Markworth thought himself shrewd; but here, in the race of wits, he found himself a sluggard.
The fans who watch the game of life despise the sluggard in the strife.
The sluggard is pelted with the dung of oxen: and every one that toucheth him will shake his hands.
I knew him for a sluggard in the morning; but, as it drew on toward noon, I lost my patience.
Indeed, the human saint as well as sluggard may "go to the ant" for many suggestive hints and commentaries.
No sluggard, be it known, can hope to catch grasshoppers with any degree of success.
Charley himself was no sluggard, but the forester's capacity for work simply amazed him.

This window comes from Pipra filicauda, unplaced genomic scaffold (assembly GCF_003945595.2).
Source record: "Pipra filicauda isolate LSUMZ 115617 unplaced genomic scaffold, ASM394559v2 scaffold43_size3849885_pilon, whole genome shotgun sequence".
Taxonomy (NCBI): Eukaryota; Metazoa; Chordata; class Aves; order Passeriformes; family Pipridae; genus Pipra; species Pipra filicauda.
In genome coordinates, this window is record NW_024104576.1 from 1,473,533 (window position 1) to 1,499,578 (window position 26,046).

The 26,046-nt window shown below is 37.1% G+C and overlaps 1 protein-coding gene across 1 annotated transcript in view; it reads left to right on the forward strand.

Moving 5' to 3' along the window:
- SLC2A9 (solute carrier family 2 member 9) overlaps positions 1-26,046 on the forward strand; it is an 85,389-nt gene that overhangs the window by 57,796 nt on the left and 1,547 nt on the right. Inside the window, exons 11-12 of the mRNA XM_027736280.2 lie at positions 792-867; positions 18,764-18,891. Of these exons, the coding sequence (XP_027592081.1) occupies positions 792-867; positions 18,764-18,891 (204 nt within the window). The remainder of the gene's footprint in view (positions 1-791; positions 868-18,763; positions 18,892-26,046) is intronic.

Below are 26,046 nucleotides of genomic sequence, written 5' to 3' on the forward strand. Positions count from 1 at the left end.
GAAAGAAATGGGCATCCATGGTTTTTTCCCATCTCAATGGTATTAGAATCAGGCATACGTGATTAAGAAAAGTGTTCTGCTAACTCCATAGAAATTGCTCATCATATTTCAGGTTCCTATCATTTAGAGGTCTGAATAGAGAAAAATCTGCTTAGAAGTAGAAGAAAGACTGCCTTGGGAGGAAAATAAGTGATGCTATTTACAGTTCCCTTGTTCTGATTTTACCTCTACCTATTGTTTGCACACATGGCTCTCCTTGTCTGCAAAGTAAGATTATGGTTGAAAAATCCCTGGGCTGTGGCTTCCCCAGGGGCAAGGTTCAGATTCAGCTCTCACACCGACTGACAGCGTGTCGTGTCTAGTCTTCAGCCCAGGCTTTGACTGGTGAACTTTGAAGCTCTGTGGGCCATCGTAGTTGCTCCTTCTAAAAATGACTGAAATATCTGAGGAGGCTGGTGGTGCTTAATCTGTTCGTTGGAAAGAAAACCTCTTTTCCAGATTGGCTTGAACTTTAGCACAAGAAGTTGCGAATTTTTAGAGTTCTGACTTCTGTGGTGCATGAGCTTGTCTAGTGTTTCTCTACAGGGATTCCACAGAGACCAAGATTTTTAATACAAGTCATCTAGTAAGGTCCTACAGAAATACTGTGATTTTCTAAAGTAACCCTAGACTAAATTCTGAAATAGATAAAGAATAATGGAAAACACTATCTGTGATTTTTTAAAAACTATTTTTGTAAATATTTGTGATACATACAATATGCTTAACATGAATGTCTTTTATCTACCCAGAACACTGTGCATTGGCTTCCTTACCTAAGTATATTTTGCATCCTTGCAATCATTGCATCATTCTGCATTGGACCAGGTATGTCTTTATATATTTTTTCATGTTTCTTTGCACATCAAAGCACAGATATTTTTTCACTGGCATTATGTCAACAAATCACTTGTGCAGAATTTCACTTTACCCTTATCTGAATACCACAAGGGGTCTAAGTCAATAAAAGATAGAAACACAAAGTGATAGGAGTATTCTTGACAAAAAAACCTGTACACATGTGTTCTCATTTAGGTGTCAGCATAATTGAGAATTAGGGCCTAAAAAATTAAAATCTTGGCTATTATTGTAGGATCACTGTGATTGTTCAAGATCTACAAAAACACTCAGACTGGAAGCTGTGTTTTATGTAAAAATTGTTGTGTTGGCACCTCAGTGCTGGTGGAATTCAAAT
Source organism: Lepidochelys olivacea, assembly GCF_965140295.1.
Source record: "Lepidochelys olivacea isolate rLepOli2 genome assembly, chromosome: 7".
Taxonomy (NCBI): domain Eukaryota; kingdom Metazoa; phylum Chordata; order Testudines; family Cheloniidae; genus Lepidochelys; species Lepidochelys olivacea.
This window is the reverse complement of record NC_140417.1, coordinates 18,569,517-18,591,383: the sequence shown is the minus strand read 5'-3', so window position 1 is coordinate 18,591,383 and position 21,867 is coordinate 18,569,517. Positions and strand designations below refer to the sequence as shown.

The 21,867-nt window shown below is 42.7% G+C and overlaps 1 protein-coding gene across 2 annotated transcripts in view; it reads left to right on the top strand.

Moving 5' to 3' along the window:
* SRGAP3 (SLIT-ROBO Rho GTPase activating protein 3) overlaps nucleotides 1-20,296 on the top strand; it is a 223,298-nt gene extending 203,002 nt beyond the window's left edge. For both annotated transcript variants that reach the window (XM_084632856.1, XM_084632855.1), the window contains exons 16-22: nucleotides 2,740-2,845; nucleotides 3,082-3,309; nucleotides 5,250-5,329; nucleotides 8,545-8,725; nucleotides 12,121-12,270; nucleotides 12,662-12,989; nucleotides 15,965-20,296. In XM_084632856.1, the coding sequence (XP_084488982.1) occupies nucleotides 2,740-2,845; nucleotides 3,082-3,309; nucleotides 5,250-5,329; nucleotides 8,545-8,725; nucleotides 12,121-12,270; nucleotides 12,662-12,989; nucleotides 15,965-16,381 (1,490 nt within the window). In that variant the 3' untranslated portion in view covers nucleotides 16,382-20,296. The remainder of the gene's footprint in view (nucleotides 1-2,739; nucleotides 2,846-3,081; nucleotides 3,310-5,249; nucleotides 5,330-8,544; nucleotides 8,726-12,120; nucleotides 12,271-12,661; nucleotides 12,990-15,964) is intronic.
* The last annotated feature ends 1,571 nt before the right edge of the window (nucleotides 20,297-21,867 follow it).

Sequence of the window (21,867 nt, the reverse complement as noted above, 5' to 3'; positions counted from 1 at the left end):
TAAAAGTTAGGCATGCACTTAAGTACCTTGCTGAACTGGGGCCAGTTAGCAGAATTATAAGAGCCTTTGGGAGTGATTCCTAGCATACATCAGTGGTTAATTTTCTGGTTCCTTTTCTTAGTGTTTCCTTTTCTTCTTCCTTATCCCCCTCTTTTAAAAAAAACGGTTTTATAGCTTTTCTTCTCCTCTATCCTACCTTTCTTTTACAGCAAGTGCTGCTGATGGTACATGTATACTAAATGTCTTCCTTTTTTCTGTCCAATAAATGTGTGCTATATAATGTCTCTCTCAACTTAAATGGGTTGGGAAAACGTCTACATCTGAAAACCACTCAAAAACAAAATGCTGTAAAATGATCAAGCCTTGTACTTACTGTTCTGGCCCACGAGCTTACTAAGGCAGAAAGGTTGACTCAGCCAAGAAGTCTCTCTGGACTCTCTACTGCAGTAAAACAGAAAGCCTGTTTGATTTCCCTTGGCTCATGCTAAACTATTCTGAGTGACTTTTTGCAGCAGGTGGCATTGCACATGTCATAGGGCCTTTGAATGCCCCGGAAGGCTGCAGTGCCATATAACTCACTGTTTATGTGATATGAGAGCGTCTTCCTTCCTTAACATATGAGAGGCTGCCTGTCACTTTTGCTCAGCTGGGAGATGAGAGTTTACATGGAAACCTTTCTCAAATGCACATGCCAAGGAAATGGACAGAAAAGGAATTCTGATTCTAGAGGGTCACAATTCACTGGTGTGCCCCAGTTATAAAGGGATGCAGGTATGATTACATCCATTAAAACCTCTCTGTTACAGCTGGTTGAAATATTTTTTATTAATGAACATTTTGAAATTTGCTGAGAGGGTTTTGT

To begin the year by going to bed is a good beginning for a sluggard.
While he had stood there a dolt and sluggard, she had satisfied her curiosity and stolen away.
He, being no sluggard, had built a house for himself, to which he at once took his bride.
late 14c., late 13c. as a surname, "habitually lazy person," from Middle English sluggi "sluggish, indolent," probably from a Scandinavian word; cf. dialectal Norwegian slugga "be sluggish," dialectal Norwegian sluggje "heavy, slow person," dialectal Swedish slogga "to be slow or sluggish." Adjective sluggy is attested in English from early 13c.
'Tis the voice of a sluggard -- I heard him complain:As an adjective meaning "sluggish, lazy" from 1590s. Related: Sluggardly.
"You have wak'd me too soon, I must slumber again."
[Isaac Watts, 1674-1748]
'Tis the voice of the Lobster: I heard him declare
"You have baked me too brown, I must sugar my hair."
["Lewis Carroll" (Charles L. Dodgson), 1832-1898]